Music Stress, Melody and Harmony

Flute World sets standards in the industry and serves thousands of customers world-wide. The professionals at flute world can help you better understand concepts such as stress, melody, and pitch.


Stress gives music its rhythmic feel. There are plenty of slang terms used to describe the feel of music, but the experience is generally very hard to describe and very easy to understand. A 3/4 waltz from the Baroque era, for instance, will have a hard first beat and two less-emphasized beats in every measure. A piece of modern dance music, particularly electronic dance music, will usually have 4 beats in every measure and, most often, those beats will have the same stress, which lends to the music a stomping, driving feel.

In traditional usages, the first beat of a measure is stressed. In 2/4 time, for instance, the traditional method of playing the beat would be strong, weak/strong, weak.

In three quarters time, the beat would traditionally be strong, weak, weak/strong, weak, weak. Syncopation refers to obscuring the beat by emphasizing notes that are normally stressed less. Some music, such as gospel, creates a very energetic feel by emphasizing the second and fourth notes in a 4/4 measure rather than by emphasizing the first and third notes.


Melody and harmony are staple elements of Western music. A series of pitches that are arranged in a deliberate way to get a specific effect is called a melody. There are rules to melody and mathematical notation is used to varying degrees to describe it in more coherent terms when the language of aesthetics is insufficient to quantify a melody. Melodies, like sentences, have coherent structures, use modifiers to clarify statements, reiterate important themes and, on the whole, constitute a form of language that can express what words sometimes cannot.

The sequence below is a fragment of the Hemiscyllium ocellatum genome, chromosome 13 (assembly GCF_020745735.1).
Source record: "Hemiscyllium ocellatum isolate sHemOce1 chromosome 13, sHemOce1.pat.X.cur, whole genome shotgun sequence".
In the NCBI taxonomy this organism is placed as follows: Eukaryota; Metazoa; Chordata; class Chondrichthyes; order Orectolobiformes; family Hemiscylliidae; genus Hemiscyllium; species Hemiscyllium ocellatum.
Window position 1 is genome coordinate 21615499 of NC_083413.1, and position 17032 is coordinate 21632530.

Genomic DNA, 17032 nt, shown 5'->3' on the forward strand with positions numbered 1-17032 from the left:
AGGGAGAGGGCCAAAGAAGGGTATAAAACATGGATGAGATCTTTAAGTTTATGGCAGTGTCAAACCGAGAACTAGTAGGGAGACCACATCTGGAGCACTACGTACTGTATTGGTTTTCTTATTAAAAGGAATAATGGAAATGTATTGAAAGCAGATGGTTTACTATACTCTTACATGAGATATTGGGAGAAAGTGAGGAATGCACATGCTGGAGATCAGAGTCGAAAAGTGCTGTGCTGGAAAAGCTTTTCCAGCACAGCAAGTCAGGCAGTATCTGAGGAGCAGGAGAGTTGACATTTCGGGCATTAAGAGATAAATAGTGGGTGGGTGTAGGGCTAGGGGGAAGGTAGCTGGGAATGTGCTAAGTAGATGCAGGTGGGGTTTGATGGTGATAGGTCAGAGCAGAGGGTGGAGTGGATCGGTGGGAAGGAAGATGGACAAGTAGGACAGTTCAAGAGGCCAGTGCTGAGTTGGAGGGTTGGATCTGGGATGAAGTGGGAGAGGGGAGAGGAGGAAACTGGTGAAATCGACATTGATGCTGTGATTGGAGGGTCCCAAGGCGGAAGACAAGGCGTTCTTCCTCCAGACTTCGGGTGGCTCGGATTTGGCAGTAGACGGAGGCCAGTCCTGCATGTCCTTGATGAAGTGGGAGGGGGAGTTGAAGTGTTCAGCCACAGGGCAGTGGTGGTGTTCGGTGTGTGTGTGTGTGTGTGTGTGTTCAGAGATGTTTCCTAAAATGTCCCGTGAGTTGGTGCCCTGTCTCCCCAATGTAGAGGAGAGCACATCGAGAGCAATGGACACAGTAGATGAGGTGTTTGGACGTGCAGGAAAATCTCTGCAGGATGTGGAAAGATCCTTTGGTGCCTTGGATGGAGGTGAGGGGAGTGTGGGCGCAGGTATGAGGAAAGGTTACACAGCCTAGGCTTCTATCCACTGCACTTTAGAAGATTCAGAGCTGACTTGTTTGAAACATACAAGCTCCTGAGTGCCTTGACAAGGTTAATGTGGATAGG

Understanding Pitch

Pitch is the quality of sound that is described as being high or low. The pitch of any given note can be understood in both scientific terms and in subjective terms. The various notes of the scale are called degrees and are separated by whole or half-step intervals, which refers to the amount of change in pitch between one and the next. The pitch of a tone can also be described as its resonating frequency. The standard, concert A4 pitch, for example, is officially defined in most places as being exactly 440Hz.

Pitches are also relative, however. In practice, following a very low tone with a very high tone has the effect of making both sound more extreme. Most melodies stay within an octave or two and most of them try to avoid jarring shifts in pitch. When there are significant changes in pitch, the jarring nature of it is usually offset by the creative use of rhythmic devices. In some cases, pitch and rhythm can be used quite creatively. Cartoons, for instance, oftentimes use ascending pitches and the appropriate rhythms to create a soundscape for a character ascending stairs.

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